I remember the day that I finally “got” Francis Bacon. For a long time I had no feeling for his paintings at all and then one day, after looking through a couple of monographs in a book store - I ended up buying both of them - and spending the whole day looking at them, I had something like a road to damascus moment if I’ve ever had one. Would I have gotten even more out of the paintings if I’d seen them in a gallery? Maybe. On the other hand, maybe I wouldn’t have felt anything at all. I’ve still only seen a few Bacons up close but I don’t have any reservations about calling him one of my favorite artists. 

Bacon had his own experience like this with a Velasquez, the Pope that obsessed him for a good part of his life and became the inspiration for many of his own paintings. In fact, he liked it so much in reproduction that he eschewed the direct experience, even when he could easily have gone and seen it while in Madrid, and instead, apparently buying book after book with it in, collected reproductions of it.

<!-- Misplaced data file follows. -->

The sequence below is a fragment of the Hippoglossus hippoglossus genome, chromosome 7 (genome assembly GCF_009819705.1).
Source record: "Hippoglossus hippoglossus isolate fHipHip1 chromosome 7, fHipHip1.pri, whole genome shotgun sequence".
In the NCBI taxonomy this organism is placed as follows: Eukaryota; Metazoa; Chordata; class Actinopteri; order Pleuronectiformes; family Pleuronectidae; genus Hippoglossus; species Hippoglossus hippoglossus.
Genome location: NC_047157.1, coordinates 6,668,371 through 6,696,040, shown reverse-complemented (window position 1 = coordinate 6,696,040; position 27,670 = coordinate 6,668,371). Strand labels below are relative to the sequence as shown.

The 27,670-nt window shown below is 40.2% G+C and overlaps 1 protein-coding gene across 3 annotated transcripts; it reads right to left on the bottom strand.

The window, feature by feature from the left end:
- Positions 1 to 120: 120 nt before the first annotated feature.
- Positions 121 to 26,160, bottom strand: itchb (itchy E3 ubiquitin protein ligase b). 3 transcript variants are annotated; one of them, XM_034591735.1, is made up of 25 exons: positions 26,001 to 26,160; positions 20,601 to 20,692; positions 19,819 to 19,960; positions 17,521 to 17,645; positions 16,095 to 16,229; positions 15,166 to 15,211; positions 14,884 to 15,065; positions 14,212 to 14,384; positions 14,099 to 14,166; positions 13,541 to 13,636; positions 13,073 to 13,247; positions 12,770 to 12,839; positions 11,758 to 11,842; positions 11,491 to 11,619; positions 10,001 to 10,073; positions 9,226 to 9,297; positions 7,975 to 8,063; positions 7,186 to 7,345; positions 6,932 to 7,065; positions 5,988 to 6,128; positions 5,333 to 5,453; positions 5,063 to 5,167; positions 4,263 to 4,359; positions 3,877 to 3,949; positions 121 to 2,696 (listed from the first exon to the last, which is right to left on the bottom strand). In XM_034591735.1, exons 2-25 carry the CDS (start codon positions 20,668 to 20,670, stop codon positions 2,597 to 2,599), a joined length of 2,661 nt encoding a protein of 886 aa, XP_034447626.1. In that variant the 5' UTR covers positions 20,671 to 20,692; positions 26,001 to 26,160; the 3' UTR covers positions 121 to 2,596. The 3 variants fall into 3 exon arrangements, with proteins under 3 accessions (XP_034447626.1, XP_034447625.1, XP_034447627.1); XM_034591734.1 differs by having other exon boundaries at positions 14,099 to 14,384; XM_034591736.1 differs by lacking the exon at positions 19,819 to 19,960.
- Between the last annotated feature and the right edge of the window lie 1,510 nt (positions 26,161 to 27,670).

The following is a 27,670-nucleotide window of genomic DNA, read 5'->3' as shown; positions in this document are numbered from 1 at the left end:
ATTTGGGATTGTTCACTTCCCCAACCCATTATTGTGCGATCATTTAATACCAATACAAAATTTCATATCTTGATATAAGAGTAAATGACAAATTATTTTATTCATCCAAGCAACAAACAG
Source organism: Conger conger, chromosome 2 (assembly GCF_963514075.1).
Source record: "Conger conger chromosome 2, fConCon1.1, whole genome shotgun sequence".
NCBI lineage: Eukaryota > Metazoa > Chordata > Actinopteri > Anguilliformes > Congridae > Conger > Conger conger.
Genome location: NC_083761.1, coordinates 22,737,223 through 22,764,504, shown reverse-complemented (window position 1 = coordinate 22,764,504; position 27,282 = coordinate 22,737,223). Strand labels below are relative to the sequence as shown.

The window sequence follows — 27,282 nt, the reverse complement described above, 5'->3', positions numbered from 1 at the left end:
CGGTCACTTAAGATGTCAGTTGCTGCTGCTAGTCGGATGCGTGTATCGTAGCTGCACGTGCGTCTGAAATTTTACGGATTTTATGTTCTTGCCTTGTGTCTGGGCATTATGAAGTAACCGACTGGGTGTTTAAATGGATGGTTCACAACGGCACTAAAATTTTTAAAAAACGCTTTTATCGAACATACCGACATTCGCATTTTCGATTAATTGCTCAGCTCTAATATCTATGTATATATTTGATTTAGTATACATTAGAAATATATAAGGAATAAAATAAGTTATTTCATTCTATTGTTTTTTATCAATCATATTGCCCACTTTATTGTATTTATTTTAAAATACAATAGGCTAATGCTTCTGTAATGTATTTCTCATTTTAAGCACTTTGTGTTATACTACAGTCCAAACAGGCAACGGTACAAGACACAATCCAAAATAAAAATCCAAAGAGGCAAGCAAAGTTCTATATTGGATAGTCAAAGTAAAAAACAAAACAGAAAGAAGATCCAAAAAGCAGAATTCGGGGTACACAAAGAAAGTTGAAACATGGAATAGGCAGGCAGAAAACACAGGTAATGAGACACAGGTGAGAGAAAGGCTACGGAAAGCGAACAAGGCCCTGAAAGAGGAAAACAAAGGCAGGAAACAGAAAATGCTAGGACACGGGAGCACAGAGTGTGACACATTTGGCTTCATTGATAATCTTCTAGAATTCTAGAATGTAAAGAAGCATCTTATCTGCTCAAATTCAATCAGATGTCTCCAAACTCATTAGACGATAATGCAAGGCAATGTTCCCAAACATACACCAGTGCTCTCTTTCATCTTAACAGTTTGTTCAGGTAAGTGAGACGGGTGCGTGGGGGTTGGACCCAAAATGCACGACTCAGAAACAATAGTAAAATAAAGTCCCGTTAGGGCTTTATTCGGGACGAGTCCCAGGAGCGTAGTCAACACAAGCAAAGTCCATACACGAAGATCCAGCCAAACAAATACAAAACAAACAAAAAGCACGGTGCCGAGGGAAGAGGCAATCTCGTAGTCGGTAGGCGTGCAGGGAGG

But there is a lot to be said for seeing a painting close up. It’s a different thing, and it’s less easy, looking at them this way, to forget the aesthetic dimension, the How of the painting, the side of art appreciation that entails running your eyes over a paint surface in grateful participation, retracing the brushwork that made it, when you have both the tactile level and the overview and you can track back and forth between them. Roberta Smith, writing about the Art Project a couple of days ago, says it’s “a mesmerizing, world-expanding tool for self-education.” I think that “self-education” part gets it right. It’s not a replacement for looking at art in museums. It’s a reference, and next to seeing it in the raw, a pretty useful second.